Association of Hearing Impairment and Emotional Vitality in Older Adults

Kevin J. Contrera, Josh Betz, Jennifer A. Deal, Janet S. Choi, Hilsa N. Ayonayon, Tamara Harris, Elizabeth Helzner, Kathryn R. Martin, Kala Mehta, Sheila Pratt, Susan M. Rubin, Suzanne Satterfield, Kristine Yaffe, Melissa Garcia, Eleanor M. Simonsick, Frank R. Lin

Research output: Contribution to journalArticlepeer-review

19 Scopus citations


Objectives: To better understand the potential impact of hearing impairment (HI) and hearing aid use on emotional vitality and mental health in older adults. Method: We investigated the cross-sectional association of HI with emotional vitality in 1,903 adults aged 76-85 years in the Health ABC study adjusted for demographic and cardiovascular risk factors. Hearing was defined by the speech frequency pure tone average (no impairment < 25 dB, mild impairment 25-40 dB, and moderate or greater impairment > 40 dB). Emotional vitality was defined as having a high sense of personal mastery, happiness, low depressive symptomatology, and low anxiety. Results: Compared with individuals with no HI, participants with moderate or greater HI had a 23% lower odds of emotional vitality (odds ratio [OR] = 0.77; 95% confidence interval [CI]: 0.59-0.99). Hearing aid use was not associated with better emotional vitality (OR = 0.98; 95% CI: 0.81-1.20). Discussion: HI is associated with lower odds of emotional vitality in older adults. Further studies are needed to examine the longitudinal impact of HI on mental health and well-being.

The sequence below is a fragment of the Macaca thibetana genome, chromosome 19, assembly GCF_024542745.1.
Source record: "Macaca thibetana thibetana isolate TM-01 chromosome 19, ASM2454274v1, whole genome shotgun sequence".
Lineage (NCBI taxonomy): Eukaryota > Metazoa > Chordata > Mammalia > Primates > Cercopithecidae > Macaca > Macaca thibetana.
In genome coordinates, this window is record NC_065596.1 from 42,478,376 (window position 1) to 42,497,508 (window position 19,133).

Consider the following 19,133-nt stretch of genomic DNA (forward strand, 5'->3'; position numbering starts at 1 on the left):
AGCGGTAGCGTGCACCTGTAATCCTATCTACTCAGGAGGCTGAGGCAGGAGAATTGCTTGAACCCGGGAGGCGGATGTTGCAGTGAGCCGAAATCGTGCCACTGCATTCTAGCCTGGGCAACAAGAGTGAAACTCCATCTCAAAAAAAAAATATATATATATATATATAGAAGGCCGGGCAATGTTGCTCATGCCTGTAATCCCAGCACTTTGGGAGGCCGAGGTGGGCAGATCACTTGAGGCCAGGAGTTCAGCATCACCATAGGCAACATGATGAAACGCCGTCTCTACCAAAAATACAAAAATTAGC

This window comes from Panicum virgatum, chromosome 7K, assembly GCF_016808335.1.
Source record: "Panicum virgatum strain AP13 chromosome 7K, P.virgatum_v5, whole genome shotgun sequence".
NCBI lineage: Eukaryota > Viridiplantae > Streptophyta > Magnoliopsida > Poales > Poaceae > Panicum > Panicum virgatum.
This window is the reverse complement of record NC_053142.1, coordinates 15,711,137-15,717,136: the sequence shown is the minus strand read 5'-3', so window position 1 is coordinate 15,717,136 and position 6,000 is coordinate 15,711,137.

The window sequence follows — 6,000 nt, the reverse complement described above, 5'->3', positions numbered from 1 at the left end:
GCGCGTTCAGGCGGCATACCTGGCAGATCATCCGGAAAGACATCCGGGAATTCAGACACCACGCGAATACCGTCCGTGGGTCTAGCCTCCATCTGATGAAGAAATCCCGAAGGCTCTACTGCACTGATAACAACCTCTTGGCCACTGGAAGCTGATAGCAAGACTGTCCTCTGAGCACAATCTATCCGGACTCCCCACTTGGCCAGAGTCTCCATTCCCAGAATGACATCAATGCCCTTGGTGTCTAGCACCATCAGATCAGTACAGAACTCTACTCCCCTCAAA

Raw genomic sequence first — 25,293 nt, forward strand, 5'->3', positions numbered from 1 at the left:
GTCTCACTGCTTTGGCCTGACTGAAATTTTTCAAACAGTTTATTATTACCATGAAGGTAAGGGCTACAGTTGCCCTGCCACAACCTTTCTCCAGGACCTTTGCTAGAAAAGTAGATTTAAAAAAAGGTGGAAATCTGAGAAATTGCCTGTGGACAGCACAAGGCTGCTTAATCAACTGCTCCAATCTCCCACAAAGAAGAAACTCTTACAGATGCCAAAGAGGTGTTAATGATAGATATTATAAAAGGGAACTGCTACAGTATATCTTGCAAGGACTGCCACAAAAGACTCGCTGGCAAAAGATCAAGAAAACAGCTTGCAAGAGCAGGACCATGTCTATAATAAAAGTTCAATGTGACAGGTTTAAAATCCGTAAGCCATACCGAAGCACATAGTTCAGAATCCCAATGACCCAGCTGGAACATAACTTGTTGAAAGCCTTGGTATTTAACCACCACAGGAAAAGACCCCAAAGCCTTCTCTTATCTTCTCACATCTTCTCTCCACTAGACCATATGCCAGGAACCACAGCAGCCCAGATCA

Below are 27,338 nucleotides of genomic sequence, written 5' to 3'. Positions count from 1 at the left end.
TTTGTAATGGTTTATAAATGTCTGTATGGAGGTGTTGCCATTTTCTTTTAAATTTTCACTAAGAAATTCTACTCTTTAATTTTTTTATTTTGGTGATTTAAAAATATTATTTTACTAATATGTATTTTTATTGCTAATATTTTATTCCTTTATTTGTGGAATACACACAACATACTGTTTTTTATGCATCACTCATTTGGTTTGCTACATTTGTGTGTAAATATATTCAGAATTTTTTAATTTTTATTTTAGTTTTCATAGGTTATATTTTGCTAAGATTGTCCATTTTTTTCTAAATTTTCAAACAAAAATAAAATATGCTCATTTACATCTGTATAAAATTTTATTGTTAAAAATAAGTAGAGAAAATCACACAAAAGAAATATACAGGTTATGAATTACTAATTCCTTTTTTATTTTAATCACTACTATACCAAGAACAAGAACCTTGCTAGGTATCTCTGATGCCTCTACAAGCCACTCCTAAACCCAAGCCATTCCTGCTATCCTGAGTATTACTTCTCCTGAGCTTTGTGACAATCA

Original languageEnglish (US)
Pages (from-to)400-404
Number of pages5
JournalJournals of Gerontology - Series B Psychological Sciences and Social Sciences
Issue number3
StatePublished - May 1 2016


  • Anxiety
  • Depression
  • Emotional vitality
  • Hearing
  • Mental health
  • Sensory impairment

ASJC Scopus subject areas

  • Health(social science)
  • Sociology and Political Science
  • Life-span and Life-course Studies


Dive into the research topics of 'Association of Hearing Impairment and Emotional Vitality in Older Adults'. Together they form a unique fingerprint.

Cite this